I’m sure many, if not all, of you can relate to at least one of these experiences, and this brings me to step two: cite a quote to make sense out of everything you just said. When Billy Pilgrim, the protagonist in Kurt Vonnegut’s novel “Slaughterhouse Five”, is asked by his wife what it was like to be a prisoner of war in World War II, his reaction is startling. Instead of reading a horrific account of the experience, the reader turns the page to see his response carved as an epitaph on his tombstone which reads, “Everything was beautiful and nothing hurt.” Everything was beautiful and nothing hurt. When I first read this in high school, I didn’t understand what this meant. I thought about that quote every once in awhile, however, and now, six years later, I think I finally understand what Billy was trying to say. I understand because when I think back on these past four years, not only are the good memories the clearest, but even those things that seemed awful at the time now seem beautiful. We met our best friends during Frosh-O weekend, and Domerfest and the swim test are the things we laugh about now. When we think back to dorm parties, they now seem like a rite of passage, a kind of relic from a simpler time.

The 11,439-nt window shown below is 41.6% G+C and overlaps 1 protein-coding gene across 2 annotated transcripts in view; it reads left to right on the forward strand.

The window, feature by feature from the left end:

Now when we think about the strenuous academic requirements at Notre Dame, we realize that we were being immersed in topics that few would ever have the privilege of learning about, and that this immersion was led by some of the greatest minds and most respected scholars in the world. While our friends didn’t have to memorize Freud’s theory of sexual development, construct a comparative analysis on the messages of Christ and Muhammad, and understand electrophilic aromatic substitution reactions all in one night, we did, and it was empowering. School was impossible at times, but when I look back now, the clearest memory I have is not of the stress I felt at one in the morning on the fourth night of finals week. No, what I remember is the comfort of looking around the library and coming to the realization that all of you were right there with me, your presence pushing me along. What I remember is the audible buzz of hundreds of people learning at once, the sight of tables barely visible underneath empty coffee cups and books, and the strange feeling of euphoria I experienced as my friends and I all looked up and laughed at once for no reason other than pure delirium. Those applications were difficult, too, but now we realize that the opportunities they allowed us to have will forever be some of the most formative experiences of our lives. They allowed us to build homes in Appalachia and to empower young girls in Cambodia. They allowed us to apply what we had learned about finance, political science, and chemistry at some of the most prestigious businesses, social organizations, and laboratories in the world. And for some of us, they allowed us to live and learn in another country where we got to feel the salt air as we climbed the cliffs of Dover, stand so close to Van Gogh’s paintings of sunflowers that we could see every intricate brushstroke, and begin to dream in Spanish, French, and Italian.